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Quantifying the proportion of displaced people and their locations in the wake of natural disasters is often a Sisyphean task. In an effort to furnish humanitarian organizations and government agencies alike with better information, Facebook today launched a new version of its Displacement Maps that calculates displacement levels on a daily cadence.
The improved Displacement Maps — which come roughly a year after the initial version was released as a part of Facebook’s Disaster Maps product suite — was co-developed by the Norwegian Refugee Council’s Internal Displacement Monitoring Centre. It taps aggregated and de-identified data from users of Facebook’s cross-platform apps who have opted into location history. And unlike the previous version, it doesn’t struggle to distinguish among displaced people and those traveling after a disaster for work or leisure.
“Partners such as SEEDS India and the Harvard T.H. Chan School of Public Health have used previous versions of our displacement maps for disaster response and public health research, and we hope that our full list of over 100 NGO and research partners will be able to leverage these new maps to fulfill their missions,” wrote Facebook researchers Eugenia Giraudy, Paige Maas, Shankar Iyer, Alex Dow, and Alex Pompe. “As climate change increases the frequency and severity of natural disasters, response organizations require improved data to better understand the dynamics of weather-based displacement.”
Facebook says Displacement Maps now analyzes the patterns of people in areas affected by natural disasters that exhibit “abrupt changes” in their movement patterns, aggregated to a city level. It first studies normal movement patterns in the 30-day period before the crisis to establish a baseline. Then, it looks at patterns in the two-week period after the crisis and compares them with the pre-crisis patterns, calculating and comparing people’s home location and their typical distance traveled away from home for both time periods.
Displacement Maps defines populations as “displaced” if they reside at least two kilometers (roughly 1.2 miles) away from their pre-crisis home, and if the distance traveled away from their pre-crisis home location has doubled. “Never displaced” populations are those that don’t meet either of the aforementioned conditions, and “unknown” populations are Facebook users who haven’t connected at least three days in the two-week period post-crisis.
Starting on day 15 after the crisis, Displacement Maps generates daily updates of the population status to count the number of people displaced and returned within and across cities, aggregating to a country level when the city count is too low. Folks originally classified as displaced are considered “returned” once they’re observed for three days in a row less than two kilometers away from their home.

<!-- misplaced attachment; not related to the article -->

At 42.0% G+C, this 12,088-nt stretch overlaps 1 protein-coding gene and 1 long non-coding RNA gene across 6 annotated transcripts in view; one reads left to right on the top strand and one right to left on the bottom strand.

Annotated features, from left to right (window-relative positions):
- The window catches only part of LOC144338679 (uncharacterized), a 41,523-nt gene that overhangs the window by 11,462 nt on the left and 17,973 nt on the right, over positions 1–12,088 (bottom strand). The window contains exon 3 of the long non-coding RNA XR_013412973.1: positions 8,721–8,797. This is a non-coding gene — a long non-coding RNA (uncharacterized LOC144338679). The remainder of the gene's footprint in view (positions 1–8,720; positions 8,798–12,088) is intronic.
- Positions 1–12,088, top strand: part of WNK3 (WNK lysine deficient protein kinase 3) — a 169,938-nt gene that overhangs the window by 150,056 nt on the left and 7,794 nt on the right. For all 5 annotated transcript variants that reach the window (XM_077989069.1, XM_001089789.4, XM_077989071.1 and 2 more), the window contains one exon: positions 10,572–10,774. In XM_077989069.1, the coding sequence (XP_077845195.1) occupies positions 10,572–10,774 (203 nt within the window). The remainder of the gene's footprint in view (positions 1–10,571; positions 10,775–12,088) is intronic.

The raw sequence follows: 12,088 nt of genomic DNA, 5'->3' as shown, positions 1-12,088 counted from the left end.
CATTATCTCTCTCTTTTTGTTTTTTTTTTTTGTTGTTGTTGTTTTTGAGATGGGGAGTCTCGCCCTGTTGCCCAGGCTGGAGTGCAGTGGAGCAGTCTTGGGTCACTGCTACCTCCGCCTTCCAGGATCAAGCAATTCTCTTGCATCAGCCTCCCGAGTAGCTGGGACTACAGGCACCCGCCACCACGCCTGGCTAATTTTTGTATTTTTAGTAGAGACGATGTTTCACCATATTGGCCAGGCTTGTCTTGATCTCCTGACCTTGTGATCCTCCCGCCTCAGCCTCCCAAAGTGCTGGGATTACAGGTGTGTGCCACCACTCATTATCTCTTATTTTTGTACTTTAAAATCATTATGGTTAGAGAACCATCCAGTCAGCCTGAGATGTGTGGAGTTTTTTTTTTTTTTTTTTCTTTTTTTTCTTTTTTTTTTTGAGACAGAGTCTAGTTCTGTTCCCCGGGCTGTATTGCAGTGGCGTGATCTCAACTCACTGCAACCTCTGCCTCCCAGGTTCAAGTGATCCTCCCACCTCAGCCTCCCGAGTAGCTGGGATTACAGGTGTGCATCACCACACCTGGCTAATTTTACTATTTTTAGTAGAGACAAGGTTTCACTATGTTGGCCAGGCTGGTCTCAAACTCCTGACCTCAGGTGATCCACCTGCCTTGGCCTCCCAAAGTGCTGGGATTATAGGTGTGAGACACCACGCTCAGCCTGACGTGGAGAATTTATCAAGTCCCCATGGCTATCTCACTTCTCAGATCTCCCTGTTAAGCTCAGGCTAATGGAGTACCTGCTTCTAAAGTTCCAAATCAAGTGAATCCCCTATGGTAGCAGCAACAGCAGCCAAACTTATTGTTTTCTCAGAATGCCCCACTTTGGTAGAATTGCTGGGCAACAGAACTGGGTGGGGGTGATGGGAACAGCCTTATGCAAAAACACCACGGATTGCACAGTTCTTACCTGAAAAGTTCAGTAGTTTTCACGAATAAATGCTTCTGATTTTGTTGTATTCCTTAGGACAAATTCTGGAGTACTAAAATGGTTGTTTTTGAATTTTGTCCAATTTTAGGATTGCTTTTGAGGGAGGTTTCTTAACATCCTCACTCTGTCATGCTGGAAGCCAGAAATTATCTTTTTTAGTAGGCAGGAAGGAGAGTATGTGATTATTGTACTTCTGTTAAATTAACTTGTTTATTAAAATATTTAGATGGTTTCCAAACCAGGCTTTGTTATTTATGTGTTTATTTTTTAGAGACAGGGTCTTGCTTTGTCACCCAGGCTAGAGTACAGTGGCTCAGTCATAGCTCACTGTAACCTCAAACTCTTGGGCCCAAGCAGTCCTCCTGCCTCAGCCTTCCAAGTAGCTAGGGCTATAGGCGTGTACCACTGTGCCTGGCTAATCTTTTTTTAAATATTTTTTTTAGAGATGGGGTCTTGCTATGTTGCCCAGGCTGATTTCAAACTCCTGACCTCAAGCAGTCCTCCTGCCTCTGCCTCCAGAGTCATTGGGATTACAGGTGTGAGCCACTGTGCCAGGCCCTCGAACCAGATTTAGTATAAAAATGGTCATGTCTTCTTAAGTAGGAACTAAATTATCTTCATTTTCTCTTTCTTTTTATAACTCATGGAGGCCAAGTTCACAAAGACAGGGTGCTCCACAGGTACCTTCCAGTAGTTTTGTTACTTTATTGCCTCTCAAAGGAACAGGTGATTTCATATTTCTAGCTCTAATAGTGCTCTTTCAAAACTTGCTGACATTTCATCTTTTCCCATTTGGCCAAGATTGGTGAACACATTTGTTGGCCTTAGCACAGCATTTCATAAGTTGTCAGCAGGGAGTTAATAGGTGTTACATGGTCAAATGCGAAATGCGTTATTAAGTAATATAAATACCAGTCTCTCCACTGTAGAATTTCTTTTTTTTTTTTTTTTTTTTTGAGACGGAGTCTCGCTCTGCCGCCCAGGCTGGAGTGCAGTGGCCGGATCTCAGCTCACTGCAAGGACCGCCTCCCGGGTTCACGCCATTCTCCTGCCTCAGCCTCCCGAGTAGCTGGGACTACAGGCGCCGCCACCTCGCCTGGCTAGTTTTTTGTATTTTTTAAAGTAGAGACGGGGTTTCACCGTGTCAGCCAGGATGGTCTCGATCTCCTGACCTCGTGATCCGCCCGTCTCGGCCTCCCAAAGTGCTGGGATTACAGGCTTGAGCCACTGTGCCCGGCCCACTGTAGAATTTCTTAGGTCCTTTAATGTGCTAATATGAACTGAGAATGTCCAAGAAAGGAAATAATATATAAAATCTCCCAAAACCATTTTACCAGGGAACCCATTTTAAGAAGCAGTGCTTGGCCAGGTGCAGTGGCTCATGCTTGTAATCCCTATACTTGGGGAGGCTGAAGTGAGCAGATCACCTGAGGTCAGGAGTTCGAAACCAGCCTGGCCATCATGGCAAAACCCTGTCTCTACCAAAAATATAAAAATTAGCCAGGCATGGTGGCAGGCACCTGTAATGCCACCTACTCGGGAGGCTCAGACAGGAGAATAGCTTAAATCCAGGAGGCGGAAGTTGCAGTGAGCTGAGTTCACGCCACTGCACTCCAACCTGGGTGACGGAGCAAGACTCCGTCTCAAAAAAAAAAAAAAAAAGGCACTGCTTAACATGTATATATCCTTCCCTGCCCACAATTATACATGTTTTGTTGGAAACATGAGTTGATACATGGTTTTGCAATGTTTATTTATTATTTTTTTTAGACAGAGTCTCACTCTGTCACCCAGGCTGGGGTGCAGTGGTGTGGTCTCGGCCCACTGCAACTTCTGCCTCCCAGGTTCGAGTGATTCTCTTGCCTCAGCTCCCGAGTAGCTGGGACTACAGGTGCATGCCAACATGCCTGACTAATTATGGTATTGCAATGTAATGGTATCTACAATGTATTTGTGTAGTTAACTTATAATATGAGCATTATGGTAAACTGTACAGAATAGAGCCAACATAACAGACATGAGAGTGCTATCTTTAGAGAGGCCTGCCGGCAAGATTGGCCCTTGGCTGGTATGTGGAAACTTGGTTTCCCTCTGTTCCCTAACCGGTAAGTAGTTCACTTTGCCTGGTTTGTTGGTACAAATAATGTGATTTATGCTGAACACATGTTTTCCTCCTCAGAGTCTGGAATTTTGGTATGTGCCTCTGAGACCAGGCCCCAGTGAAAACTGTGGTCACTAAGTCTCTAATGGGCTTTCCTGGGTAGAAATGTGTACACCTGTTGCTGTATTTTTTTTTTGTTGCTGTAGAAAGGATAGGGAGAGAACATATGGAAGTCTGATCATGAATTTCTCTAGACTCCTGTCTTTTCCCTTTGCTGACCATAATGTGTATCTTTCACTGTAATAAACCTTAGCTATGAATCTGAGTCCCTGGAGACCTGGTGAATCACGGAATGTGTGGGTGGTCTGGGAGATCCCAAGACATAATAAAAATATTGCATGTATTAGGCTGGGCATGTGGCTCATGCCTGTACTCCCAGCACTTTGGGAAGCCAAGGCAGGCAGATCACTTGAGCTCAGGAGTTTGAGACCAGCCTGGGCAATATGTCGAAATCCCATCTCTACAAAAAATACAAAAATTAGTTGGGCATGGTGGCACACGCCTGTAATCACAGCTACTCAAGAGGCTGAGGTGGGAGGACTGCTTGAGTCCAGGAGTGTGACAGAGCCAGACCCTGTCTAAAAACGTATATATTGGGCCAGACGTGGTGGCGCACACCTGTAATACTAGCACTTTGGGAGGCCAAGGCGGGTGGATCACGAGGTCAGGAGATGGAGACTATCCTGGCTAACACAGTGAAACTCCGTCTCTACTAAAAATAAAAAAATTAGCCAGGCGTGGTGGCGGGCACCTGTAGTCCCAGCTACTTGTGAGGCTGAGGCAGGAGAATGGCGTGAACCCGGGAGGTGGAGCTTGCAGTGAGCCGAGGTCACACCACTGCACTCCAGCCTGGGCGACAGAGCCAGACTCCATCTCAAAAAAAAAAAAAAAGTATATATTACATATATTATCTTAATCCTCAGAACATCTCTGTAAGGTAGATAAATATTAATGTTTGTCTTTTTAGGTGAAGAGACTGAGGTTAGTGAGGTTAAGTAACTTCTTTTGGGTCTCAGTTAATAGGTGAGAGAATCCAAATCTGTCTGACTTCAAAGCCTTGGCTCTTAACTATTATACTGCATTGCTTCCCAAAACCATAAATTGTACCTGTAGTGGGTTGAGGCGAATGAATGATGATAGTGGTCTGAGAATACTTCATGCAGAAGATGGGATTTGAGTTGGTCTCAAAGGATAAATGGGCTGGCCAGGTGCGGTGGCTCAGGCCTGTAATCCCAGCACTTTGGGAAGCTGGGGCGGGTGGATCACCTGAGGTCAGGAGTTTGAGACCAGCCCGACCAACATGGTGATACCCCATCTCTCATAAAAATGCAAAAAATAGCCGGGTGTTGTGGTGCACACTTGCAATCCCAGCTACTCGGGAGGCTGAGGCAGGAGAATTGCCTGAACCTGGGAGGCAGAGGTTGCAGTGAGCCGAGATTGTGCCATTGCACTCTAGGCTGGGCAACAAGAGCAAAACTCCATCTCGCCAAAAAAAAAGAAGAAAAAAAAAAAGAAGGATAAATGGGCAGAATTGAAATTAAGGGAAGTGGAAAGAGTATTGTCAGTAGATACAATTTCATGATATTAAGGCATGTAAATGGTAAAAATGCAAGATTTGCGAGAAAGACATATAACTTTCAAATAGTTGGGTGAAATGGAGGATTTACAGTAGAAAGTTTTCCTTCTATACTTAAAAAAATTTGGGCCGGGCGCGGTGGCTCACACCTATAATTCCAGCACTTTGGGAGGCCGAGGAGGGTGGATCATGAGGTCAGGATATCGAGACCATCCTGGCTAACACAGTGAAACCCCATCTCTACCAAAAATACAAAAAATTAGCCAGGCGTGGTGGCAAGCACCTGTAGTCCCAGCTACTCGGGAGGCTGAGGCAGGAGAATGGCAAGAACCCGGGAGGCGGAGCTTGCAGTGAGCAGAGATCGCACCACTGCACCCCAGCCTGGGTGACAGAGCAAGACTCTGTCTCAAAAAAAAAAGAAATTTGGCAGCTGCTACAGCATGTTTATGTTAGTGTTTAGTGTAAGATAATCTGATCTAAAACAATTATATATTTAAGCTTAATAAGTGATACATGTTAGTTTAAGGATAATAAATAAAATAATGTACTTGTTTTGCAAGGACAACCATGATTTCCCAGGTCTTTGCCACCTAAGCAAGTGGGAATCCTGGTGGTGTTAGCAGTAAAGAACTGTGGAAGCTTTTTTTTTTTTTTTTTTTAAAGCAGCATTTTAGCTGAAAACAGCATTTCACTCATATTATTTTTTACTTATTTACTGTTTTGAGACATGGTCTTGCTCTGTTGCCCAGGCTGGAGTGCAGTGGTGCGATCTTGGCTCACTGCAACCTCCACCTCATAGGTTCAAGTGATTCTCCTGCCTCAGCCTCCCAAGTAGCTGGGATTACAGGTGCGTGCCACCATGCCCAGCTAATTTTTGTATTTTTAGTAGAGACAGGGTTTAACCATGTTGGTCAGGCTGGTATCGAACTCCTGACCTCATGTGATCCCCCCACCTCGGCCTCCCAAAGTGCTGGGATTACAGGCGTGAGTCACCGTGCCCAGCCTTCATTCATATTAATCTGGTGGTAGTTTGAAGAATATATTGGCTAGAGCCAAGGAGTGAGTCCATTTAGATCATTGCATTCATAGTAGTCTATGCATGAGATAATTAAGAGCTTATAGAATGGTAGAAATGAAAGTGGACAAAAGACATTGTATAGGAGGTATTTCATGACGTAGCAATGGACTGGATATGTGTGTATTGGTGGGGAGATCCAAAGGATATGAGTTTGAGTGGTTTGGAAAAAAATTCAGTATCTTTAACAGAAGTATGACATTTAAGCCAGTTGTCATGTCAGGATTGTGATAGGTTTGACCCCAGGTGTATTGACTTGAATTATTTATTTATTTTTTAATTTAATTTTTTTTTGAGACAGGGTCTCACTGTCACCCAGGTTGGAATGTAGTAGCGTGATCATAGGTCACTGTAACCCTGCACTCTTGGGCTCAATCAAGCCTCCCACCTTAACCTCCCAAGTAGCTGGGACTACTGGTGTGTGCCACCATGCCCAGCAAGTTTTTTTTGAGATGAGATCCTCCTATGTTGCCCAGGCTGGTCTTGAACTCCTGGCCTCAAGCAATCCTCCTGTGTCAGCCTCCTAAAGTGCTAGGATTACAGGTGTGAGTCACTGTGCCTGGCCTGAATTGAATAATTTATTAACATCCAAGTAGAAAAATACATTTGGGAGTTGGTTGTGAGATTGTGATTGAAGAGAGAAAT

Facebook says that the improved Displacement Maps have been applied to Cyclone Fani in India and Bangladesh, where they have helped to show that areas like Bhubaneswar experienced a 15% displacement compared with cities near the Kolkata area, which experienced only 1% to 2% displacement. Applied to Typhoon Hagibis, which hit Japan in October 2019, Displacement Maps revealed large numbers of people leaving the Tokyo area.
“By working with Facebook, we have a better sense of how many people have been displaced, where they have been displaced from, where they’ve been displaced to, and for how long,” wrote Justin Ginnetti, head of data and analysis at the International Displacement Monitoring Centre, in a statement. “This is especially important for accounting for displaced people who are not being counted in official estimates. [Through this work], we may be able to expand the scope of our monitoring and understand the different displacement dynamics for all kinds of events — not just the major disasters that everyone tracks.”
Displacements Maps are but one of Facebook’s disaster response products, a burgeoning category for the social network. Beyond Safety Check, a tool that’s activated after disasters to help alert friends and family of people’s statuses, Facebook researchers recently developed a method to determine from satellite imagery the level of damages an area has suffered following disasters like fires and floods. Community Help, which offers communities a place not only to ask for help but to render aid to those affected by disaster, launched in 2017 as an extension of Safety Check. And two years ago, Facebook began to test local alert labels that city governments and first responders can send on Facebook.
“[B]ecause we generate disaster maps for a wide variety of natural disasters — not just big ones — our displacement data can fill gaps where official statistics do not exist,” wrote Giraudy, Maas, Iyer, Dow, and Pompe. “We hope that our new displacement maps are a valuable resource for our partners in disaster response and that this work helps improve the delivery of services to populations in need around the world.”
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